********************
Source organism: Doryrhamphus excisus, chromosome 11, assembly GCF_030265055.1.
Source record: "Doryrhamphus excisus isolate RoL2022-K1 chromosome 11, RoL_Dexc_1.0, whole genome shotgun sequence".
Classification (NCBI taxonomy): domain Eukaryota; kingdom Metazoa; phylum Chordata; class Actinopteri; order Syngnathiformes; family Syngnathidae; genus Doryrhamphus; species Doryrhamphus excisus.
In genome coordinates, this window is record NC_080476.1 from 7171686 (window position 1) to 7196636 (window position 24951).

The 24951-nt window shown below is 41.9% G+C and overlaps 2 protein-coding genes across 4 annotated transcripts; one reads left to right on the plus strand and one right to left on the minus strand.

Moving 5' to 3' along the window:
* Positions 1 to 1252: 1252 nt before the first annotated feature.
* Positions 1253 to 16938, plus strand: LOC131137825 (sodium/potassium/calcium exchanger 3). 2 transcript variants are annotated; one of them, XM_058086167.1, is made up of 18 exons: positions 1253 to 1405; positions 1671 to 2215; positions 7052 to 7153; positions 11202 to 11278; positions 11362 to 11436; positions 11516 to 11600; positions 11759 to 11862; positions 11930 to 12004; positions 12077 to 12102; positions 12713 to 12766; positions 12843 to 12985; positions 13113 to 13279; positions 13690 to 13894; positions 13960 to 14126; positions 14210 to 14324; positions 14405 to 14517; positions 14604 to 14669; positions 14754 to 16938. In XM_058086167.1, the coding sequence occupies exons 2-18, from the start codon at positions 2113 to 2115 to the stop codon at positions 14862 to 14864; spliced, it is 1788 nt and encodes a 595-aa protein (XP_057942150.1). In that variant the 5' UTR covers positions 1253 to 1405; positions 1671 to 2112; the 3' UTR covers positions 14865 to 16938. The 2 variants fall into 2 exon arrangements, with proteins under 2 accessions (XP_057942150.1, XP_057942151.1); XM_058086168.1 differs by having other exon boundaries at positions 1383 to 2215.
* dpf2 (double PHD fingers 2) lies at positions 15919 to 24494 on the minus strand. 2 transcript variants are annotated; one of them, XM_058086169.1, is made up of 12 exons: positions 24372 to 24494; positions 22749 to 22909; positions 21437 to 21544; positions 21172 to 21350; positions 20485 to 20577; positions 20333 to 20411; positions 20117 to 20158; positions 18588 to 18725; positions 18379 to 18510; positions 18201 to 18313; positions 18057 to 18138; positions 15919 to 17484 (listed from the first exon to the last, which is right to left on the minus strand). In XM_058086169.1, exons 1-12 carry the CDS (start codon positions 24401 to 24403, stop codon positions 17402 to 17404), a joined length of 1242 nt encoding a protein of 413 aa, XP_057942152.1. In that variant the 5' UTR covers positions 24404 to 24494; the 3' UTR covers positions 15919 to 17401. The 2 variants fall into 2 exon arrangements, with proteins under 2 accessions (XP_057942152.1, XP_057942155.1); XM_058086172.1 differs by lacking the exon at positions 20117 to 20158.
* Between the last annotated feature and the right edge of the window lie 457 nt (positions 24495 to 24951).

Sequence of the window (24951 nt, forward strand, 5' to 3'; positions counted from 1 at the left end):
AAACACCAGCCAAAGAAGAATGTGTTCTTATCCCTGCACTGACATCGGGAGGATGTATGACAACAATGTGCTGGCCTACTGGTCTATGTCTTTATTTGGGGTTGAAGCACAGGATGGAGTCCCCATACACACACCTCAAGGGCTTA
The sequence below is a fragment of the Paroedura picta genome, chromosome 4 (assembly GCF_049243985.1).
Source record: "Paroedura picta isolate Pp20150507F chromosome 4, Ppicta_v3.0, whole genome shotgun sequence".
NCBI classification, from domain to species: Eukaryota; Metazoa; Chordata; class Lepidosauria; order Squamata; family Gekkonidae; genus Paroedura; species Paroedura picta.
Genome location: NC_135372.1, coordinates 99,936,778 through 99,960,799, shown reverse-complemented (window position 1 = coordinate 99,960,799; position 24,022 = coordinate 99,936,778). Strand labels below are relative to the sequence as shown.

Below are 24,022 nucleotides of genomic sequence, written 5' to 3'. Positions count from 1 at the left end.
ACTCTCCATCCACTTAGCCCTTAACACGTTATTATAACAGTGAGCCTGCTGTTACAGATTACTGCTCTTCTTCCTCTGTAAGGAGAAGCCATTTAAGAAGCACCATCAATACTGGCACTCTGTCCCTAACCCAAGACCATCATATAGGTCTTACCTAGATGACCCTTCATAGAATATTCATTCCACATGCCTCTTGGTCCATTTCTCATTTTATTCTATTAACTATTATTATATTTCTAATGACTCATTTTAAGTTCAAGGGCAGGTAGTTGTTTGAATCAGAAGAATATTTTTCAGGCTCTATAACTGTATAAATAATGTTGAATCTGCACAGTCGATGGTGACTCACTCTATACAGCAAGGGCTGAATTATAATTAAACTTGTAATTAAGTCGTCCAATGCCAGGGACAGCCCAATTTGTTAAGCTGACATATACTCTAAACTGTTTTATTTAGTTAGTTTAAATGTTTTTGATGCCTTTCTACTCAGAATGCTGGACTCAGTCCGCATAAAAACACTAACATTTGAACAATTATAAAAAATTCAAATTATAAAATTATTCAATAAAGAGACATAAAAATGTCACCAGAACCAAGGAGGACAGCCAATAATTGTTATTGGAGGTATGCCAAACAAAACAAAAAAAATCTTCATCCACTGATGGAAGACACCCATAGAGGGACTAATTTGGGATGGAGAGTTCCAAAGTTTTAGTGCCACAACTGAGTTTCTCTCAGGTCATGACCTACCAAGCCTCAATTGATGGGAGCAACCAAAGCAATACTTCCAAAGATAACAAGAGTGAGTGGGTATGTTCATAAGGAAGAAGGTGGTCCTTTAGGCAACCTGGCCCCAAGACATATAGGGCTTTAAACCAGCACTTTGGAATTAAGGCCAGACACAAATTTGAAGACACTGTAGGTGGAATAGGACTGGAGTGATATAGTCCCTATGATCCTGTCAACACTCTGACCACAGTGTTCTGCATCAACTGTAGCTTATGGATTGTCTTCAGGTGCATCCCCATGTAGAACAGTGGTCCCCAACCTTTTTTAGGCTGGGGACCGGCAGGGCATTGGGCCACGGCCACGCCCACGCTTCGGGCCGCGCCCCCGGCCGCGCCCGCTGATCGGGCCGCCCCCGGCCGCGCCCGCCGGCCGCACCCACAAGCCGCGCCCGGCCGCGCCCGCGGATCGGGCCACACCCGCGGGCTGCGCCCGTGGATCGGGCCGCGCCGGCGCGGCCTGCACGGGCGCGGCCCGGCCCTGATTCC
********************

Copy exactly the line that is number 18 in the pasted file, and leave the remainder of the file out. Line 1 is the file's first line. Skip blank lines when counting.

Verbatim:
ACTCTCCATCCACTTAGCCCTTAACACGTTATTATAACAGTGAGCCTGCTGTTACAGATTACTGCTCTTCTTCCTCTGTAAGGAGAAGCCATTTAAGAAGCACCATCAATACTGGCACTCTGTCCCTAACCCAAGACCATCATATAGGTCTTACCTAGATGACCCTTCATAGAATATTCATTCCACATGCCTCTTGGTCCATTTCTCATTTTATTCTATTAACTATTATTATATTTCTAATGACTCATTTTAAGTTCAAGGGCAGGTAGTTGTTTGAATCAGAAGAATATTTTTCAGGCTCTATAACTGTATAAATAATGTTGAATCTGCACAGTCGATGGTGACTCACTCTATACAGCAAGGGCTGAATTATAATTAAACTTGTAATTAAGTCGTCCAATGCCAGGGACAGCCCAATTTGTTAAGCTGACATATACTCTAAACTGTTTTATTTAGTTAGTTTAAATGTTTTTGATGCCTTTCTACTCAGAATGCTGGACTCAGTCCGCATAAAAACACTAACATTTGAACAATTATAAAAAATTCAAATTATAAAATTATTCAATAAAGAGACATAAAAATGTCACCAGAACCAAGGAGGACAGCCAATAATTGTTATTGGAGGTATGCCAAACAAAACAAAAAAAATCTTCATCCACTGATGGAAGACACCCATAGAGGGACTAATTTGGGATGGAGAGTTCCAAAGTTTTAGTGCCACAACTGAGTTTCTCTCAGGTCATGACCTACCAAGCCTCAATTGATGGGAGCAACCAAAGCAATACTTCCAAAGATAACAAGAGTGAGTGGGTATGTTCATAAGGAAGAAGGTGGTCCTTTAGGCAACCTGGCCCCAAGACATATAGGGCTTTAAACCAGCACTTTGGAATTAAGGCCAGACACAAATTTGAAGACACTGTAGGTGGAATAGGACTGGAGTGATATAGTCCCTATGATCCTGTCAACACTCTGACCACAGTGTTCTGCATCAACTGTAGCTTATGGATTGTCTTCAGGTGCATCCCCATGTAGAACAGTGGTCCCCAACCTTTTTTAGGCTGGGGACCGGCAGGGCATTGGGCCACGGCCACGCCCACGCTTCGGGCCGCGCCCCCGGCCGCGCCCGCTGATCGGGCCGCCCCCGGCCGCGCCCGCCGGCCGCACCCACAAGCCGCGCCCGGCCGCGCCCGCGGATCGGGCCACACCCGCGGGCTGCGCCCGTGGATCGGGCCGCGCCGGCGCGGCCTGCACGGGCGCGGCCCGGCCCTGATTCC